However, the buyer must be "hit" with any mortgage debt paid by others. Additionally, the rule does not apply at all if the paying party has an interest in the transaction, such as a Realtor or the seller.
Except in these rare cases, most debt paid by others can be disregarded by providing a very small amount of documentation.
Perhaps the biggest shift of all is Fannie Mae's rework of cash-out rules regarding student loans.
Homeowners may now pay off student loans using equity from their homes at lower rates and easier qualification.
Typically, cash-out refinances come with higher rates. They are considered higher risk by lenders and Fannie Mae. So, according to Fannie Mae's loan level price adjustment matrix, a lender must charge an extra 1%-2% of the loan amount in fees or more, just because the loan is deemed "cash-out".
Those extra fees usually translate to higher rates.
Now, Fannie Mae does not consider the loan a cash-out transaction if loan proceeds completely pay off at least one student loan.
This loan classification has never been seen before -- a kind of hybrid between no-cash-out and cash-out financing. Fannie Mae simply calls it the Student Loan Cash-Out Refinance.
But the name is misleading. Fannie Mae eliminates the extra costs of cash-out and issues these loans at no-cash-out rates. (No-cash-out is also called limited cash-out or rate-and-term). This could save the homeowner thousands -- and even tens of thousands -- over the life of the new mortgage.
For instance, look at this example of a Student Loan Cash-Out applicant with a 670 FICO score, obtaining a loan of $350,000.
That $50 per month adds up to thousands over the loan term.
Additional savings are realized when paying off high-interest student loan debt. In the above scenario, the homeowner may have been paying off a $500-per-month student loan and wrapping it into her new loan balance.
The marginally higher mortgage payment potentially eliminates a massive student loan obligation.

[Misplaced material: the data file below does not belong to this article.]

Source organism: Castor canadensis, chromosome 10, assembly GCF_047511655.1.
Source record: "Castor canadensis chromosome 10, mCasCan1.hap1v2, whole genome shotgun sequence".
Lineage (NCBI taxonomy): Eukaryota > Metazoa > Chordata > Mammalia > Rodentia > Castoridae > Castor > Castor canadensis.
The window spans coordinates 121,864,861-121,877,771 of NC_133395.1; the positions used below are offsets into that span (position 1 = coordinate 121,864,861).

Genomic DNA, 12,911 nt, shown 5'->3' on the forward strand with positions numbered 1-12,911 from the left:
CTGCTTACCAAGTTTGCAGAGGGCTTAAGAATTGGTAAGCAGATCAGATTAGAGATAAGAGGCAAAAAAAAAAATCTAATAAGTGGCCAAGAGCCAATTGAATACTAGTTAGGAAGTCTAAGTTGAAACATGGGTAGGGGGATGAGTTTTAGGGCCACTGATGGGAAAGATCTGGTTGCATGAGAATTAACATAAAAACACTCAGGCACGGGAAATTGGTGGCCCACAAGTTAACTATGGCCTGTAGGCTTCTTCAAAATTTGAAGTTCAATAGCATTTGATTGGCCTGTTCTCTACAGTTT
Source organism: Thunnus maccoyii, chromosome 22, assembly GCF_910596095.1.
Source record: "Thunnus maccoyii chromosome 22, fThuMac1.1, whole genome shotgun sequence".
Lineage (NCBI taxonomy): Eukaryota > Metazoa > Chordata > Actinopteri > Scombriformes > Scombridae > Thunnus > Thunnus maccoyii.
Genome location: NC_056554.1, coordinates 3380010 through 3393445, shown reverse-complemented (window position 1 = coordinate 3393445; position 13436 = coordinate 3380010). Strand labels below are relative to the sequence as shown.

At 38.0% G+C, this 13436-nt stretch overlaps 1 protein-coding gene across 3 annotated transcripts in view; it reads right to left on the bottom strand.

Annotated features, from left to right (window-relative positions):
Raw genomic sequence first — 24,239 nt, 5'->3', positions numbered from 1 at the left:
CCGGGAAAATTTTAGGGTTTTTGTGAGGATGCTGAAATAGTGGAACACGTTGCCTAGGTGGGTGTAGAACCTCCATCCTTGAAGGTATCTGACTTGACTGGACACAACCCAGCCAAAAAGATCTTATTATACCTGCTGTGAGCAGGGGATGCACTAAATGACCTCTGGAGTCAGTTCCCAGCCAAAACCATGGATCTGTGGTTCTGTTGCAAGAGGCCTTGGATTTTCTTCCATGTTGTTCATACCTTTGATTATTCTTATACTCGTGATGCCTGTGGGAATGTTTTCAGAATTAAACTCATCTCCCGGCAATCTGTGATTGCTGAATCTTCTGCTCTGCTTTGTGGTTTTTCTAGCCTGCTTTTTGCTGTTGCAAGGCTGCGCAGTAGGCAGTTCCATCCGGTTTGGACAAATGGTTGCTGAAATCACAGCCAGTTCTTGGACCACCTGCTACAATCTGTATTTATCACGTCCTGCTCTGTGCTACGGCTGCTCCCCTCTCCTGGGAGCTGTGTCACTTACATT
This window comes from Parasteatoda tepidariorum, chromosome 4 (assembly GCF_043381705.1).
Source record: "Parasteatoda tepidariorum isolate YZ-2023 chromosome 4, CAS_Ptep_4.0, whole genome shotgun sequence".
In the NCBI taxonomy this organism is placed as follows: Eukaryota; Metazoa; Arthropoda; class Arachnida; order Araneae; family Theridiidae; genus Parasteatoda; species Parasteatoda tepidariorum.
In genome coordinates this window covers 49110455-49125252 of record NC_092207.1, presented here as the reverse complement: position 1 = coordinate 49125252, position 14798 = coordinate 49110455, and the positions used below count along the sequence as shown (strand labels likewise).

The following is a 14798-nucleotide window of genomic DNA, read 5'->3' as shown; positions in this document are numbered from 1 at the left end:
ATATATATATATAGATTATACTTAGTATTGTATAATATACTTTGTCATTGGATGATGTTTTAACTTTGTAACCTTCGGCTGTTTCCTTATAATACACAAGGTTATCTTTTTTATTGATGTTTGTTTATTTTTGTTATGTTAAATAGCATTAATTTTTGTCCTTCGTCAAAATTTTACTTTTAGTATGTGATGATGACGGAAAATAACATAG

This is why Fannie Mae is adjusting its rules. It realizes that, while home values have increased more than 30% since 2012, homeowners are not gaining traction with paying off student loans. Plus, student loans often come with higher rates than are available for mortgages.
Homeowners benefit with a more affordable situation and easier homeownership.Click to see today's rates (Aug 19th, 2017)
To qualify for the Student Loan Cash-Out, homeowners must meet three basic guidelines.
Maximum loan to values (LTVs) match those of traditional cash-out loans. It would have been nice to see Fannie Mae loosen LTV guidelines for student loan cash-out. For now, you will need decent equity to use the program.
Current maximum LTVs are as follows:
Remember that you will need about 5-15% in additional equity than the maximums stated above. You will need to increase your loan balance enough to generate enough proceeds to pay off a student loan in full.
Today's rates are at historic lows. It's the perfect time to buy a home or refinance, despite student loans that have hindered your progress in the past.
New student loan rules are in effect immediately. If you've been denied, or simply have not yet tried, it's a great time to check your home buying or refinance eligibility.Click to see today's rates (Aug 19th, 2017)
The information contained on The Mortgage Reports website is for informational purposes only and is not an advertisement for products offered by Full Beaker. The views and opinions expressed herein are those of the author and do not reflect the policy or position of Full Beaker, its officers, parent, or affiliates.
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2017 Conforming, FHA, & VA Loan Limits
Mortgage loan limits for every U.S. county, as published by Fannie Mae & Freddie Mac, the Federal Housing Administration (FHA), and the Department of Veterans Affairs (VA)